Iberian Empires and the Roots of Globalization
Ivonne del Valle, Anna More, Rachel Sarah O'Toole
Through interdisciplinary essays covering the wide geography of the Spanish and Portuguese empires, Iberian Empires and the Roots of Globalization investigates the diverse networks and multiple centers of early modern globalization that emerged in conjunction with Iberian imperialism.
Iberian Empires and the Roots of Globalization argues that Iberian empires cannot be viewed apart from early modern globalization. From research sites throughout the early modern Spanish and Portuguese territories and from distinct disciplinary approaches, the essays collected in this volume investigate the economic mechanisms, administrative hierarchies, and art forms that linked the early modern Americas, Africa, Asia, and Europe. Iberian Empires and the Roots of Globalization demonstrates that early globalization was structured through diverse networks and their mutual and conflictive interactions within overarching imperial projects. To this end, the essays explore how specific products, texts, and people bridged ideas and institutions to produce multiple centers within Iberian imperial geographies. Taken as a whole, the authors also argue that despite attempts to reproduce European models, early Iberian globalization depended on indigenous agency and the agency of people of African descent, which often undermined or changed these models.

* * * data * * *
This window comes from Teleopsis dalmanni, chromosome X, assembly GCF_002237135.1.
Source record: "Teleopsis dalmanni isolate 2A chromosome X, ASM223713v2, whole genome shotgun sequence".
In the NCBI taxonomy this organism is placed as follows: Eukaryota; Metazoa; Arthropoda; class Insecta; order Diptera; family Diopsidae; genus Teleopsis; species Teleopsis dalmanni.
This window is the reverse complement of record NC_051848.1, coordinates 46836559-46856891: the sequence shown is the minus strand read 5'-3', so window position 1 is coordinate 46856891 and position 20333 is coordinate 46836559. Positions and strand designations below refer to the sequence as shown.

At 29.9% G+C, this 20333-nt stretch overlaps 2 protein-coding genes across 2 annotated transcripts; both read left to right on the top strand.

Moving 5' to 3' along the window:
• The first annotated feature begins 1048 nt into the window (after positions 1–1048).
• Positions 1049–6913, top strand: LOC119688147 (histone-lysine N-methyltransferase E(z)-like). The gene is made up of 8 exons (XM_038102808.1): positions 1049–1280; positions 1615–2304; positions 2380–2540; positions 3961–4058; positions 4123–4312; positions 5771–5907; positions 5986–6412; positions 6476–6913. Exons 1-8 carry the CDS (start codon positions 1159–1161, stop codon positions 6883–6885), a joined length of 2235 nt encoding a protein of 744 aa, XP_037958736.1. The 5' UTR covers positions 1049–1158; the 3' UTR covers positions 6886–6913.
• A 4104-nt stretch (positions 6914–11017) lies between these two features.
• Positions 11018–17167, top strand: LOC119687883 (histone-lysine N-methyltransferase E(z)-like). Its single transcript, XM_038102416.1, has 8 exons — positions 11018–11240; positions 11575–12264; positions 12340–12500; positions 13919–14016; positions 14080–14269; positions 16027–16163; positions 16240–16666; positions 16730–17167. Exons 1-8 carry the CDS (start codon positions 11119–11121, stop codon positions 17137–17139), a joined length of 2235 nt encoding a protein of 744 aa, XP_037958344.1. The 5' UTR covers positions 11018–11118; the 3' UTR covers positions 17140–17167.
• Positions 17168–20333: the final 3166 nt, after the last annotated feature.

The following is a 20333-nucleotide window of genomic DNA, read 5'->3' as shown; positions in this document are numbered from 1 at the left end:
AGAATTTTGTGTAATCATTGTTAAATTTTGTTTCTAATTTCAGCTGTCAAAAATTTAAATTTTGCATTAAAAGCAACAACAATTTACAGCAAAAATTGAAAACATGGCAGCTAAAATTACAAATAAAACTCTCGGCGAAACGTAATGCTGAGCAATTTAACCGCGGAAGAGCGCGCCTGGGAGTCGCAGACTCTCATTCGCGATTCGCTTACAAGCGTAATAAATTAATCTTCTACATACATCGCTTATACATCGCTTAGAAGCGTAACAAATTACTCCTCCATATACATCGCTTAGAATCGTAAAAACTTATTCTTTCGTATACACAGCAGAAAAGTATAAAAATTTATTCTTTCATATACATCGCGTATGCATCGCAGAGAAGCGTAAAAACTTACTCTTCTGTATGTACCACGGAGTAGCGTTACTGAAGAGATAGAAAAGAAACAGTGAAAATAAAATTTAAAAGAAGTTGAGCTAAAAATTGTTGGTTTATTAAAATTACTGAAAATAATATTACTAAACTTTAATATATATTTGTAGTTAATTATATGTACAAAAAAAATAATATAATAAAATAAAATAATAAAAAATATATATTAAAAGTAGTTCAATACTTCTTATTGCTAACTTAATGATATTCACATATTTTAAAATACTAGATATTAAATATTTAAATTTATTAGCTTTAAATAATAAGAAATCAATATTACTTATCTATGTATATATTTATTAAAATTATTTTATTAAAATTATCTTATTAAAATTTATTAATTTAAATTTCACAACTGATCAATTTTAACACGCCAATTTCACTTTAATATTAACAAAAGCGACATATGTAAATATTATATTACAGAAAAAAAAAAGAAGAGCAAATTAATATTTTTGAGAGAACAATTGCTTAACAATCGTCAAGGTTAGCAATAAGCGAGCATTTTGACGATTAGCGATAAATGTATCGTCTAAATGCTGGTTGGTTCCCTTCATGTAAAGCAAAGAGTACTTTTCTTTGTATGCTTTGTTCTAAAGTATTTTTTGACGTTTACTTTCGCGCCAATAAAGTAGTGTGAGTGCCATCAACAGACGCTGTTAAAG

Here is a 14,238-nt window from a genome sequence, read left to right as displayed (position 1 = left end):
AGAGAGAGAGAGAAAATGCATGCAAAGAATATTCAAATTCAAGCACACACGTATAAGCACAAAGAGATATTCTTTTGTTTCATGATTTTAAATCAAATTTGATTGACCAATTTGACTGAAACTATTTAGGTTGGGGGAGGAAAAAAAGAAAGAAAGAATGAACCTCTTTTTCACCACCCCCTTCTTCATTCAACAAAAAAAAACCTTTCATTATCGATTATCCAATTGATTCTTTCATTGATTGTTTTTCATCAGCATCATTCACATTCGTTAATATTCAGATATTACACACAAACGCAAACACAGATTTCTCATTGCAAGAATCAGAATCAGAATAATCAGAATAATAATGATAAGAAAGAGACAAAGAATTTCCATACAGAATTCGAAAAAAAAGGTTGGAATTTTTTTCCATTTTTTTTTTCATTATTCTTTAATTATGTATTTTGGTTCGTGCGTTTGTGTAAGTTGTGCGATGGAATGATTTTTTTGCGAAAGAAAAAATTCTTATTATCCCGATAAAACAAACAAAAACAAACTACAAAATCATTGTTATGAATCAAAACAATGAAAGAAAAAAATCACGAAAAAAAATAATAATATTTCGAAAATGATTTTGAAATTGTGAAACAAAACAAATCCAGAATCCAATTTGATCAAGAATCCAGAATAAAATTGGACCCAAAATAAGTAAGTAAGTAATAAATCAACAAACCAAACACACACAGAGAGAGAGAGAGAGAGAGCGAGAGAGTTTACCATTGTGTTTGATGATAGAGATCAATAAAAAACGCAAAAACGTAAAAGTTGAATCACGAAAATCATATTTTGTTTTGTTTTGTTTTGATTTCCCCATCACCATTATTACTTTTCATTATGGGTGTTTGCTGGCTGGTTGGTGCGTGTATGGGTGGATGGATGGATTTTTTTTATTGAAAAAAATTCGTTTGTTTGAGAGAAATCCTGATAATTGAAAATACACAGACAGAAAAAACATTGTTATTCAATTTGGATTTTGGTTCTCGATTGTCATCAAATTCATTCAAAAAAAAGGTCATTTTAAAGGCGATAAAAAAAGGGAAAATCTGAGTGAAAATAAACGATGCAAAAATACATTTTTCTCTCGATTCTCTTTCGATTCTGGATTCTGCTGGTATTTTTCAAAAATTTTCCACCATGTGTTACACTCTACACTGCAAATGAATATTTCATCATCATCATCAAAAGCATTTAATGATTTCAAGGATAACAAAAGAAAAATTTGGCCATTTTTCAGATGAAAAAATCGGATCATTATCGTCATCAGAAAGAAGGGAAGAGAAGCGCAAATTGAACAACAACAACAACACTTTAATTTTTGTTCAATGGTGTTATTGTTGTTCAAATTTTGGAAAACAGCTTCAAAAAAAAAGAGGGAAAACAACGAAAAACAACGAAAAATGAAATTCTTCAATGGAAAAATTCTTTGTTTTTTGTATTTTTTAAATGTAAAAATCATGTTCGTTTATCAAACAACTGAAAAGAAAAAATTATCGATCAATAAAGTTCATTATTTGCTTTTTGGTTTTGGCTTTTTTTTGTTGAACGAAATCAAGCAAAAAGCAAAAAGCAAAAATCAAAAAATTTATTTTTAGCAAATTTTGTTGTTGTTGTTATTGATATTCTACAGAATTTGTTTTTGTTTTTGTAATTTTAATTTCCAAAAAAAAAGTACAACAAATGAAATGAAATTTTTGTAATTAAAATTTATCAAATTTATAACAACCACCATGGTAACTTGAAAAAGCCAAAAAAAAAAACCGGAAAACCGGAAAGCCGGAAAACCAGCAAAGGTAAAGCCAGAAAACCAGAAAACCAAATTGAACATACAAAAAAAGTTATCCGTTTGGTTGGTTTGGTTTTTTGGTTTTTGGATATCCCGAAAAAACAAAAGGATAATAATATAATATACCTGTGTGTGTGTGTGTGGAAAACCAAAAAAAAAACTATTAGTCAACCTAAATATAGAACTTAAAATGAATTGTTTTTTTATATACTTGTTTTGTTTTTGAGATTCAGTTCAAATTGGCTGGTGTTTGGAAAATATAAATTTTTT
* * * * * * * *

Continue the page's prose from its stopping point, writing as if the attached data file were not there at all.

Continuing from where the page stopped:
The volume thus relays a nuanced theory of early modern globalization: the essays outline the Iberian imperial models that provided templates for future global designs and simultaneously detail the negotiated and conflictive forms of local interactions that characterized that early globalization. The essays here offer essential insights into historical continuities in regions colonized by Spanish and Portuguese monarchies.